The motorized turntable makes this type of work almost fun to do.

    bababouy,

    Your project is simpler than mine as you just need a set of turning rolls.
    Since your diameters are small, you could almost use a set of old steel skates as the starting point.

    Most of the commercially manufactured rolls I have seen
    are made for really large pipe and tanks so the rollers are far apart.

    Another possibility might be to use 4 casters turned over and bolted to a plate.

    The challenge is to motorize the assembly and keep the ground connected as it turns.
    I decided to use a clamp connected to the flat plate my 3 jaw chuck was mounted on.
    As all I needed was 360 or so degrees of rotation, I just left enough slack in the ground cable.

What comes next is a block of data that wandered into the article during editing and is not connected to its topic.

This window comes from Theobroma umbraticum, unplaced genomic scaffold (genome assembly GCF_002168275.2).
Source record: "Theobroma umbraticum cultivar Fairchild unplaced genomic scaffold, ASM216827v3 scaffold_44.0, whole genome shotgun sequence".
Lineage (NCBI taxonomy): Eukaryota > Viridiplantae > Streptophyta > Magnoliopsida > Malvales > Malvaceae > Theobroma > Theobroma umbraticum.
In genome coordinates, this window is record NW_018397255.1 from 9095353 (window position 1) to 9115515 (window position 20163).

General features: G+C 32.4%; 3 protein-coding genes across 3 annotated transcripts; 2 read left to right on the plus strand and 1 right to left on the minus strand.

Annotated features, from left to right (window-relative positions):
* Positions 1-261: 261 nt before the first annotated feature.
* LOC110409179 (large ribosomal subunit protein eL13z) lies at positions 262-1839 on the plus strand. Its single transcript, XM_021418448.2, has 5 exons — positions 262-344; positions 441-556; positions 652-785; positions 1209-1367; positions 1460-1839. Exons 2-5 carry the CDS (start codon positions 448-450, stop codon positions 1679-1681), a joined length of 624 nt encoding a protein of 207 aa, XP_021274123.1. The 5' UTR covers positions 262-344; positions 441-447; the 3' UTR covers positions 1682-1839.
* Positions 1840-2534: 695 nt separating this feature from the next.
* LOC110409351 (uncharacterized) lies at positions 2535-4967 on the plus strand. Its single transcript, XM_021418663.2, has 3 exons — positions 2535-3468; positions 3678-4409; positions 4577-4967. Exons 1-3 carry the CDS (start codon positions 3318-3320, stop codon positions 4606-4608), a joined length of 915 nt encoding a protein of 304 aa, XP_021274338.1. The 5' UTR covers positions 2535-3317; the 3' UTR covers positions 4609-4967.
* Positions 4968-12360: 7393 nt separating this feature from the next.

I found that when the motor was turned on, I lost my ground connection thru the
    gear reducer as the oil coated the internal gears.
    Plus I didn't want to possibly have the bearings arcing inside the case.
    Attached Images Attached Images
    Thermal Arc GTSW400, Airco Heliwelder II, Miller Dynasty 350, Hypertherm 1000, oxy-fuel setup, metal cutting bandsaw, air compressor, drill press, etc.:

    Call me the "Clouseau" of welding !

  10. #10

    Default

    I think I'm hijacking this thread.... I am thinking about having the machine shop that machines the flanges, machine me two sets of rollers with akles. I was thinking about 2" dia rollers with a 1" dia hole to accomodate a 1" dia axle. I was looking at sewing machine motors on ebay and it looks like they come with a foot pedal to variate the speed and they plug right into the wall. I would attach the rollers to a plate and get the grounding through my bench. I could use a rubber belt to spin the actual piece some how. I'm still working on the details.bonnet roller fixture.jpg